Aug 23, 2009

To the Data User: Caveat Emptor

Last week a few reports were released that can help shed some light on teen Twitter behavior.

[begin rant] You likely heard about the Morgan Stanley [rubbish] "report" written by a precocious fifteen-year-old intern from their London office. It's been stuck in my craw since it's post-release media flurry. No disrespect to the young man who solidly reported the experiences of he and his mates, but the ah-ha frenzy of corporate boardrooms and media belies that every observant parent of teens already knew what their kids do. [end rant]

Anyway, among the "findings" in the report--and one I have been arguing about--is that teens don't use Twitter because they are limited by limited cell phone use and texting.

Last week, Pew released a study on teens and cellphone use.
  • 71% of the people between 12-17 have cell phones. The percentage jumps to 85% for 16 and 17 year-olds.
  • Use is up from 63% in 2006 and almost catches teens up to the 77% of adults with cell phones.
  • Almost 40% send text messages DAILY.
  • Three-quarters of the 18-29 year olds text daily. (Pew Wireless Internet Use)
So, looking at the data, it doesn't seem that there is a huge lack of access to cell phones or text messaging that would limit the use of Twitter for teens.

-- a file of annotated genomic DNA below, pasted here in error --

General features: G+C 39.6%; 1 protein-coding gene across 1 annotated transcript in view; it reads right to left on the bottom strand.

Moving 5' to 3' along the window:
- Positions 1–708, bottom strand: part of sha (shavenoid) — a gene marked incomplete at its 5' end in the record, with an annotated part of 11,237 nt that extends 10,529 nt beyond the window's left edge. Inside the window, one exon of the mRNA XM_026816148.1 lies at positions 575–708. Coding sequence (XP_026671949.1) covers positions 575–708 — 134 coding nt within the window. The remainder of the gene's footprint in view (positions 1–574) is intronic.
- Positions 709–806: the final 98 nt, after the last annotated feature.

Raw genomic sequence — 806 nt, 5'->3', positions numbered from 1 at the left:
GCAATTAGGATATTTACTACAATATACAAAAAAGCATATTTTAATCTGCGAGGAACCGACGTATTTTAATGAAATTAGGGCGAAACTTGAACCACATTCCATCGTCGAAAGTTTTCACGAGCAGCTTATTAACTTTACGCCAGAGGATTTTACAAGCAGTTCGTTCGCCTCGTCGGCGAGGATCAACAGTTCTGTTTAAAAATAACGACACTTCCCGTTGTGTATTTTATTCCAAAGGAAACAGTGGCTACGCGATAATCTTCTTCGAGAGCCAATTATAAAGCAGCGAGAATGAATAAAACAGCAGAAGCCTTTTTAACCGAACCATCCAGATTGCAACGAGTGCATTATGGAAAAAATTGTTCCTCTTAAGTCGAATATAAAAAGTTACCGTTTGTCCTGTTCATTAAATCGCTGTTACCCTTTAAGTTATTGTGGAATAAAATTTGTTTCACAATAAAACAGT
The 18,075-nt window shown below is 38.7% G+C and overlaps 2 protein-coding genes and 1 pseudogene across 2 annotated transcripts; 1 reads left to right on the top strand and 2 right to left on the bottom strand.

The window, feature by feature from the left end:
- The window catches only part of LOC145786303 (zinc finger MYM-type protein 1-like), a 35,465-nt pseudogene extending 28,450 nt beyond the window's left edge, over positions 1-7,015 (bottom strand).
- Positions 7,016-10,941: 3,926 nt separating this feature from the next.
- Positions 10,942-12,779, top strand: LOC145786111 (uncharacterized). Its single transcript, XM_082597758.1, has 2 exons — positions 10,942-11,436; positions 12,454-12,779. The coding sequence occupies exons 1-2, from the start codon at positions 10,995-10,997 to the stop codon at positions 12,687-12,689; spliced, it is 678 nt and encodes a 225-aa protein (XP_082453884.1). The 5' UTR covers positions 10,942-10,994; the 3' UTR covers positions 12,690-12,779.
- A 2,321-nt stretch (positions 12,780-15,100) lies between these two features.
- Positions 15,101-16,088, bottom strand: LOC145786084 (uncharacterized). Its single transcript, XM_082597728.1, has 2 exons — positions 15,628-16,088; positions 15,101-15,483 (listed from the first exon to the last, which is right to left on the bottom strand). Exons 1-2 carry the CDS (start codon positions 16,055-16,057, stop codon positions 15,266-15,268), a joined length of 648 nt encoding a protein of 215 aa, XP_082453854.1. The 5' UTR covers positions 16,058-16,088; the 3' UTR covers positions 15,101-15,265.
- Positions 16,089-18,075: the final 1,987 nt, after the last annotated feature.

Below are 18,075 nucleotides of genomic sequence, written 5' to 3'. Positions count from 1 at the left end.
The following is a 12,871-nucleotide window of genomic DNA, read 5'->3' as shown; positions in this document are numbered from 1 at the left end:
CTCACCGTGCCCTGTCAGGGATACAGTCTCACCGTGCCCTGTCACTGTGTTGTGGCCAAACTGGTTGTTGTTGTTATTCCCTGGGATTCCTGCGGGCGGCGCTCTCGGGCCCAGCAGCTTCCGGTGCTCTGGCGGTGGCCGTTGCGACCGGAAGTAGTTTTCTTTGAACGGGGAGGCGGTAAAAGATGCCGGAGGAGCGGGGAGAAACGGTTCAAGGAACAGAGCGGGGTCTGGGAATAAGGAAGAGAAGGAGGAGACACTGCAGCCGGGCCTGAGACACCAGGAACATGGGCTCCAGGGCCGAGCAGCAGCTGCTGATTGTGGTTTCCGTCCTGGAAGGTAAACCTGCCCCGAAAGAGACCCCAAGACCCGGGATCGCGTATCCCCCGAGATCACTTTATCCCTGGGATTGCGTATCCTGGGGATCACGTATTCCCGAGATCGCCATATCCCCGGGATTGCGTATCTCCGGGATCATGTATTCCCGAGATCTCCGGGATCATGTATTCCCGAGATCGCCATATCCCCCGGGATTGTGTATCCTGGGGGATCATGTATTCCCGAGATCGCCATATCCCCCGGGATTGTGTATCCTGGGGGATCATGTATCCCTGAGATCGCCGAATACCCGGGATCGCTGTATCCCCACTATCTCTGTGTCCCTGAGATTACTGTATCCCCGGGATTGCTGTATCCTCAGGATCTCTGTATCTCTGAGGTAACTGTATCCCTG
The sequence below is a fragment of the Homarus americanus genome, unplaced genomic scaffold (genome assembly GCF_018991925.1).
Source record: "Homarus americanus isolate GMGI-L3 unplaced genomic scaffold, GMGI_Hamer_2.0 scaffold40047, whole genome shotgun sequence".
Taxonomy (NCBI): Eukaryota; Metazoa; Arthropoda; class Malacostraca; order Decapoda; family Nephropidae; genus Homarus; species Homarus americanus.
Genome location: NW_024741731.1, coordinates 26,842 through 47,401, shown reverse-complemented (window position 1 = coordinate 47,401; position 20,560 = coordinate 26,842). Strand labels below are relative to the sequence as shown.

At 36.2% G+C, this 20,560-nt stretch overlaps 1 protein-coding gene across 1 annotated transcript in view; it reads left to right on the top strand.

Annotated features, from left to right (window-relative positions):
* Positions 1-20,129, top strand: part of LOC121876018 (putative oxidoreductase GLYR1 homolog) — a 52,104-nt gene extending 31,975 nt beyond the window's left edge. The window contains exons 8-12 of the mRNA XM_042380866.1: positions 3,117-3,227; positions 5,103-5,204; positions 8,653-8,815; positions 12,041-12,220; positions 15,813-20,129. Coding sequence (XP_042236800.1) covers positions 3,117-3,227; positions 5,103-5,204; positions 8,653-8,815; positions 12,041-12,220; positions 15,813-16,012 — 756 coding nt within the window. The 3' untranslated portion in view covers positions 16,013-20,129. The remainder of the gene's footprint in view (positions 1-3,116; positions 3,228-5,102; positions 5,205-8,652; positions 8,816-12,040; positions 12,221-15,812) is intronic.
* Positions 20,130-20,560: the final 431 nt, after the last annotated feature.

THEN, there is the idea that it's important to tweet from your cell phone.

Read Write Web reported, also last week, that Twitter users are most likely to use the Web, not a cell phone, to share their tweets.
[U]pdating your status online via is still the dominant way that most people use Twitter, with 65% of tweets attributed to this method....Besides the web, which accounts for nearly two-thirds of Twitter updates, the second most popular way to update is via text message. However, with 6% of tweets sent, this method only accounts for 1/10th as many tweets.--Read more on Read Write Web.
Data shows that text messaging from phones is not preferred by Twitter users, period. Since more than 90% of all 12-17 year olds are online, more than any other age group, teens have at least the same access to the Twitter web interface as any other Twitter users.

So, the data does not support that dismal teen tweeting is "caused" by the lack of access to technology. It's more likely that they simply are not interested in Twitter

"So," you ask, "why did you go here? Taking us on this trail for a little tidbit of clarification on a fairly small topic?"

Two reasons. First, it's critical that folks working on innovation and technology make decisions based on data, not just fashion. And, second, it's imperative to take a hard look at the data sources. We need to carefully look at the data and assumptions and get past the hype, whenever we can. And not pass on the hype.

[Okay, and thirdly, because I was right and now there's nothing stuck in my U-Mich SRC craw. The benefits of being the blog owner.]

No comments:

Post a Comment

I hope that you will read and comment, ask questions and make suggestions. I just ask that you simply stay on topic, respect other people’s opinions, avoid profanity, offensive statements, illegal content, and other unpleasantries. Since this is my personal blog, I reserve the right to delete any comment.